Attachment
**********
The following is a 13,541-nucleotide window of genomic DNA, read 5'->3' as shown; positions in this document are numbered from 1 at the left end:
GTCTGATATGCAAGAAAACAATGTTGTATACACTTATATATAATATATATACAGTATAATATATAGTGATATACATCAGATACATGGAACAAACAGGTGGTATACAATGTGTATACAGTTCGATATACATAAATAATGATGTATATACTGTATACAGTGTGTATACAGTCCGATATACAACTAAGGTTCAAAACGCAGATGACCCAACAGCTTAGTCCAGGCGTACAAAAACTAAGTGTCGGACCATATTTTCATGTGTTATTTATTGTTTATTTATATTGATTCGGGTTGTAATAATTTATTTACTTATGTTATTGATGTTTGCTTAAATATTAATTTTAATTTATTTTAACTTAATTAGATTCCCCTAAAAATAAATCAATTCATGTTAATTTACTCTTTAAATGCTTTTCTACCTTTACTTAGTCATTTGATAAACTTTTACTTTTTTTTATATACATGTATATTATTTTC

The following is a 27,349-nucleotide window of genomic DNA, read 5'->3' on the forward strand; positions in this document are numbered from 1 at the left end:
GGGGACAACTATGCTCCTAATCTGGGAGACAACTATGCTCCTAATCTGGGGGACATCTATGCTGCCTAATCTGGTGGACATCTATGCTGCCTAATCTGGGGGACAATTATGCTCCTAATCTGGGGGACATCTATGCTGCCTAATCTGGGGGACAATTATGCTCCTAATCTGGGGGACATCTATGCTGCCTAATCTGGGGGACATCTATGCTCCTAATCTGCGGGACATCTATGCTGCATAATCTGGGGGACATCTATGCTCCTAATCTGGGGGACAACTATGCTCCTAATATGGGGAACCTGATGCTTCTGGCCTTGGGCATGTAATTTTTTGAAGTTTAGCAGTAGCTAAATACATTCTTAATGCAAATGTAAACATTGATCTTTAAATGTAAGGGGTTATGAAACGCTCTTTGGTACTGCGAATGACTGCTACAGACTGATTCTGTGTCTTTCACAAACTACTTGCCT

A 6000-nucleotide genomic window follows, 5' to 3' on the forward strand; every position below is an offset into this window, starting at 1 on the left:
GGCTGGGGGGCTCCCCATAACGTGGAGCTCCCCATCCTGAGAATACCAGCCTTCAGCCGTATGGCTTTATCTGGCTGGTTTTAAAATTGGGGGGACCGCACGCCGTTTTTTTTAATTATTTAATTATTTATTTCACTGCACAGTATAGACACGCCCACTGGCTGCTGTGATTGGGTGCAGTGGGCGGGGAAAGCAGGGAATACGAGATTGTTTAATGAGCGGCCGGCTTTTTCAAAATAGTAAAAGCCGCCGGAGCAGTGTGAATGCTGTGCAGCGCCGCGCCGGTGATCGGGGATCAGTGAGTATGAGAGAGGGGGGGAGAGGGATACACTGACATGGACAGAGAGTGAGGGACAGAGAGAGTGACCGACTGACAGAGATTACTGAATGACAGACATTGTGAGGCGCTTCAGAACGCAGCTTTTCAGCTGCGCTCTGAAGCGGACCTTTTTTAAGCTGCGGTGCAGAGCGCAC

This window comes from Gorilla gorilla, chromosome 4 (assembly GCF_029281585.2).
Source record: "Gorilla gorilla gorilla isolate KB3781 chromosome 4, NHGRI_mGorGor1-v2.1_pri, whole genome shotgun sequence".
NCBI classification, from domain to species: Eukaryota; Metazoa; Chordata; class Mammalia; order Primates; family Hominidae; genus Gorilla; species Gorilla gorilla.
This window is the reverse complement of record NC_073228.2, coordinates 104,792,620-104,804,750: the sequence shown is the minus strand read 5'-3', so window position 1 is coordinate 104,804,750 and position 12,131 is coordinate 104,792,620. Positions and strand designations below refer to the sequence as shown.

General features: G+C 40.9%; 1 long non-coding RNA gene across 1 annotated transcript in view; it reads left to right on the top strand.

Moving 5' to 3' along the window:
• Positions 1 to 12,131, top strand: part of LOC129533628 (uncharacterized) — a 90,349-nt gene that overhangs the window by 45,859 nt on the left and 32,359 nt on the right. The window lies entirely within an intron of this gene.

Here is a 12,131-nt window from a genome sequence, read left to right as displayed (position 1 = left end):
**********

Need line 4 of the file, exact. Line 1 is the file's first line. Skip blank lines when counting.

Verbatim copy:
GGGGACAACTATGCTCCTAATCTGGGAGACAACTATGCTCCTAATCTGGGGGACATCTATGCTGCCTAATCTGGTGGACATCTATGCTGCCTAATCTGGGGGACAATTATGCTCCTAATCTGGGGGACATCTATGCTGCCTAATCTGGGGGACAATTATGCTCCTAATCTGGGGGACATCTATGCTGCCTAATCTGGGGGACATCTATGCTCCTAATCTGCGGGACATCTATGCTGCATAATCTGGGGGACATCTATGCTCCTAATCTGGGGGACAACTATGCTCCTAATATGGGGAACCTGATGCTTCTGGCCTTGGGCATGTAATTTTTTGAAGTTTAGCAGTAGCTAAATACATTCTTAATGCAAATGTAAACATTGATCTTTAAATGTAAGGGGTTATGAAACGCTCTTTGGTACTGCGAATGACTGCTACAGACTGATTCTGTGTCTTTCACAAACTACTTGCCT